Several students from the University and other Chicago campuses joined picketers supporting a workers' strike against the Congress Plaza Hotel for health insurance benefits on Sunday. The students were protesting a fundraising event to celebrate a recent alternative spring break program in Argentina to perform community service that included students from the University of Chicago, Northwestern University, and DePaul University.
The celebration was organized by the Illinois Federation of Hillels, which includes the University's Newberger Hillel Center.
For nearly a year, workers of the Congress Plaza Hotel have been on strike against a seven percent pay cut, and the elimination of family health insurance. Many students felt that by holding the event at the hotel, Hillel was endorsing the hotel's position on an ongoing strike by workers of the hotel.
Since one of the Argentina trip participants has family connections to the hotel management, the event's organizers were offered a significantly reduced room rate.
"As a Jew and an active member of Hillel though, I am particularly angered by the flagrant violation of Jewish laws and traditions," said Jonah Rubin, a University student who helped organize the student protest. "Jewish law from Leviticus to the Talmud is extremely supportive of the worker, and specifically of the right to strike and unionize."
Representatives of Hillel claim that the event was not intended to take any stance on the workers' strike. "The fact that the Congress Hotel is being picketed by workers did not come up in the planning of the event," said Rabbi David Rosenberg, executive director of the Newberger Hillel Center. "The choice to hold the event there was not intended at the time, or later, as a statement of disregard for workers' rights. By the time the issue came to our attention, it was no longer possible to find another venue."
About 15 to 20 students attended the protest, with at least two from the University. Members of the Jewish Council on Urban Affairs stood in the picket line with leaders from the Student Labor Action Project (SLAP). They joined the picket lines, shouting, wearing t-shirts, and holding signs stating, "Jews Don't Cross Picket Lines, source: the Talmud." They also handed out literature, and left messages on answering machines for both the Hillels of Illinois and the Congress Hotel to express their disappointment with the respective institutions.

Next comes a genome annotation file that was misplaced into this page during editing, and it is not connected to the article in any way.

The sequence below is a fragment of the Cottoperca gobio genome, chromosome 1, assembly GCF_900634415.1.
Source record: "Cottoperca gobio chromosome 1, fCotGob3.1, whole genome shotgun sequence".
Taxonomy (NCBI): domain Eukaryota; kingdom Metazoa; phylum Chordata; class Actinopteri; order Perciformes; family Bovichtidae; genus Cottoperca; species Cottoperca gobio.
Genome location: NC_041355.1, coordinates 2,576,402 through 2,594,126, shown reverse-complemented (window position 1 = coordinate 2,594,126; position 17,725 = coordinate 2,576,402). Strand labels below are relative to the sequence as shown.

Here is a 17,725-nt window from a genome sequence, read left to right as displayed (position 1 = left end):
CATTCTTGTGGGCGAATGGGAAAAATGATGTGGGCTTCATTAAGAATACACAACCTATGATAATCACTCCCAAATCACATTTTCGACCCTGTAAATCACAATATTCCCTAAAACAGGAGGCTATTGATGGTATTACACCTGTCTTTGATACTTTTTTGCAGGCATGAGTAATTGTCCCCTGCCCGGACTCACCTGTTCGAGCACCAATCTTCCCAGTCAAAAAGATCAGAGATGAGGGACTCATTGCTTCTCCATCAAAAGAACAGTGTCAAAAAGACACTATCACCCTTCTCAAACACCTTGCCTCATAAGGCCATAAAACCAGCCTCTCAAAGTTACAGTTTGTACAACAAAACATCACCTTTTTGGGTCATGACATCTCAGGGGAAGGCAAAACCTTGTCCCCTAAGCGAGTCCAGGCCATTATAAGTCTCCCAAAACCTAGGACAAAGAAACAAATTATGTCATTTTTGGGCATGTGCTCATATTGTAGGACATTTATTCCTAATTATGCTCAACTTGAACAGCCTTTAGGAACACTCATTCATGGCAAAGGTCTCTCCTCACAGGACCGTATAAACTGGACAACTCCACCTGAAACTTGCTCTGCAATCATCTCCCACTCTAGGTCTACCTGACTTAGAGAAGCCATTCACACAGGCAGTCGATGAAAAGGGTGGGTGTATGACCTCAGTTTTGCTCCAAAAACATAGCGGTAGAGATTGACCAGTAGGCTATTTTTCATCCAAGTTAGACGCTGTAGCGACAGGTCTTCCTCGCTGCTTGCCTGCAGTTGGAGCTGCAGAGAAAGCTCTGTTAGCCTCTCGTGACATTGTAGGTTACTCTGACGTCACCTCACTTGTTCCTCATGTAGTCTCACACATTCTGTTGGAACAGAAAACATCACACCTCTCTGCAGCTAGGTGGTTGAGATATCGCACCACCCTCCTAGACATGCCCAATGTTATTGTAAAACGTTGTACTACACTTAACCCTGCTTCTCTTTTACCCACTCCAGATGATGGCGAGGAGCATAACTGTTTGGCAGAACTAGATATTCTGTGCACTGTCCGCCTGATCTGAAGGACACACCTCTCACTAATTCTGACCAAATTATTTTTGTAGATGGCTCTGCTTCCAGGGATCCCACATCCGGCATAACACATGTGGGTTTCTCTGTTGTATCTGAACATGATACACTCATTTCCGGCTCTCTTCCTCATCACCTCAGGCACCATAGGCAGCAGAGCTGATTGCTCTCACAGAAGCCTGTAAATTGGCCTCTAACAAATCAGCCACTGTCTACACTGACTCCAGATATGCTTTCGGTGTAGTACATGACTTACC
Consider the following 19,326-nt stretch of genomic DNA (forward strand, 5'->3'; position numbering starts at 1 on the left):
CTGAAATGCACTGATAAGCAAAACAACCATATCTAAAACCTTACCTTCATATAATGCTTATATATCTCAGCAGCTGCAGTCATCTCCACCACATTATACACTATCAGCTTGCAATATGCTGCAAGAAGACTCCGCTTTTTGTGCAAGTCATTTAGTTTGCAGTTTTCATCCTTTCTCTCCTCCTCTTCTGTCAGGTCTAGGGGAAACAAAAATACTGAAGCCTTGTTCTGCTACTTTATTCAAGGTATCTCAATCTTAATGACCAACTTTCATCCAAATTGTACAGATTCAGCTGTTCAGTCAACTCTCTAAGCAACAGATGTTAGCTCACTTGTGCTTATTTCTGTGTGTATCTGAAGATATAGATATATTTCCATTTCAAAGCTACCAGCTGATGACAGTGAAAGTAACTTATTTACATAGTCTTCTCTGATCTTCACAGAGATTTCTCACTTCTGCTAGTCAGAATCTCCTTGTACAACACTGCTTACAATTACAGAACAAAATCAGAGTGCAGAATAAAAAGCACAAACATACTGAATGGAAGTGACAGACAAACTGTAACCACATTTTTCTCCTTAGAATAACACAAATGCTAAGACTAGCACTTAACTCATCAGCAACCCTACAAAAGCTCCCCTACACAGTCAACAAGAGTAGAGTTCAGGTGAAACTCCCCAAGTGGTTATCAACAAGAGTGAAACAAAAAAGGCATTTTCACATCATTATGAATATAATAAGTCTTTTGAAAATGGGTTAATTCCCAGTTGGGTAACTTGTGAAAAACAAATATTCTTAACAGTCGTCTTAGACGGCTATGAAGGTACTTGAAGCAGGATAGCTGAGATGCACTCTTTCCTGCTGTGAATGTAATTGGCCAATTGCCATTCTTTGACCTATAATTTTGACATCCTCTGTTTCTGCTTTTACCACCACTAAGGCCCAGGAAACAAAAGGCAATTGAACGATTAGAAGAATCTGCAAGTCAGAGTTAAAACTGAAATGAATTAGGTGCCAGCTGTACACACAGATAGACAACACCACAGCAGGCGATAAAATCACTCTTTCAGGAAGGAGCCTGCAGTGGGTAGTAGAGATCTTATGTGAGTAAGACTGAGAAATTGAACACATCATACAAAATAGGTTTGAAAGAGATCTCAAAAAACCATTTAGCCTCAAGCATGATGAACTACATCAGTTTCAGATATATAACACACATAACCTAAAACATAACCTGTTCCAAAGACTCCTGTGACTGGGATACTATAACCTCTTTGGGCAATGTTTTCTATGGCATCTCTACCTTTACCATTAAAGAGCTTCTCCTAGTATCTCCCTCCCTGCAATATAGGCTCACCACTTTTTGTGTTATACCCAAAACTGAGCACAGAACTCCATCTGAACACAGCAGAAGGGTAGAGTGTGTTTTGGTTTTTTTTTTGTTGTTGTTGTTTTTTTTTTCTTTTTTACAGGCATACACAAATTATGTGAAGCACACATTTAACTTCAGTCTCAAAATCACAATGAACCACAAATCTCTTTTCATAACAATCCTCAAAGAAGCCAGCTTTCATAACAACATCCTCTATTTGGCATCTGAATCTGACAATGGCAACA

"We were also able to speak to the owner of the Hotel. Speaking to him from a Jewish perspective about our concern for his blatant violation of labor rights was extremely productive," said Michal Ran, who helped organize and attended the event. "We were also able to show the workers on the strike line that they did indeed have support from Jews and from students, even if Hillel itself had decided to cross the picket line."
Emily Alpert, a second-year in the College who participated in the trip to Argentina but also picketed the event, was happy to be given the opportunity to support what she considered to be a long history of Jewish support for labor rights. "It was a very difficult position, as I know a number of the students involved, and as my own unwillingness to confront the issue earlier had complicated the situation considerably," she said.
Alpert said that the Jewish community should continue to support workers and labor rights. Historically, the Jewish community has been very supportive of labor activism; for example, Samuel Gompers, a co-founder of the American Federation of Labor, was Jewish.
Protesters felt that any presence at the Hotel symbolized solidarity with the Hotel owner. "Those who choose enter and do business in the hotel are de facto supporting the employer, and those who do not enter are likewise supporting the worker," Rubin said.
Nevertheless, the Newberger Hillel Center was supportive of students' right to protest the event. "Jewish students were certainly in their rights to join a picket line at the Congress Hotel," Rosenberg said.
Although the Newberger Hillel Center attempted to cancel the event, they were unable to do so. "In retrospect, we are sorry that the choice of venue led to the very mistaken conclusion that Hillel implicitly endorses crossing picket lines.' With the advantage of hindsight, the citywide planning committee might well have chosen a different venue," Rosenberg said.
Others, however, have different opinions about why the last-minute attempt to cancel was unsuccessful. "The reason they did not succeed is because other Hillels receive donations from the owner of the Hotel and thus consider him a Jewish philanthropist,' " Ran said. "I think our decision to protest this event made Hillel recognize that they must hold Jews accountable as Jews and as persons."
The protesters who attended felt the event was successful in forcing the Hotel and the Illinois Federation of Hillels to reevaluate such decisions. "I hope that Hillels of Illinois and the Jewish Federation of Chicago will reconsider their flagrant violations of Jewish law and tradition," Rubin said. "At the very least, I hope they know that when they do these immoral and irreligious actions, they alienate, anger, and risk losing large segments of their constituency."
The Newberger Hillel Center, which is well known on campus for its social work, looks forward to new ways in which their programs can address student concerns. "We welcome the opportunity to consider the ways in which we can, as a Hillel foundation, incorporate the social justice concerns of students into our upcoming programs," Rosenberg said.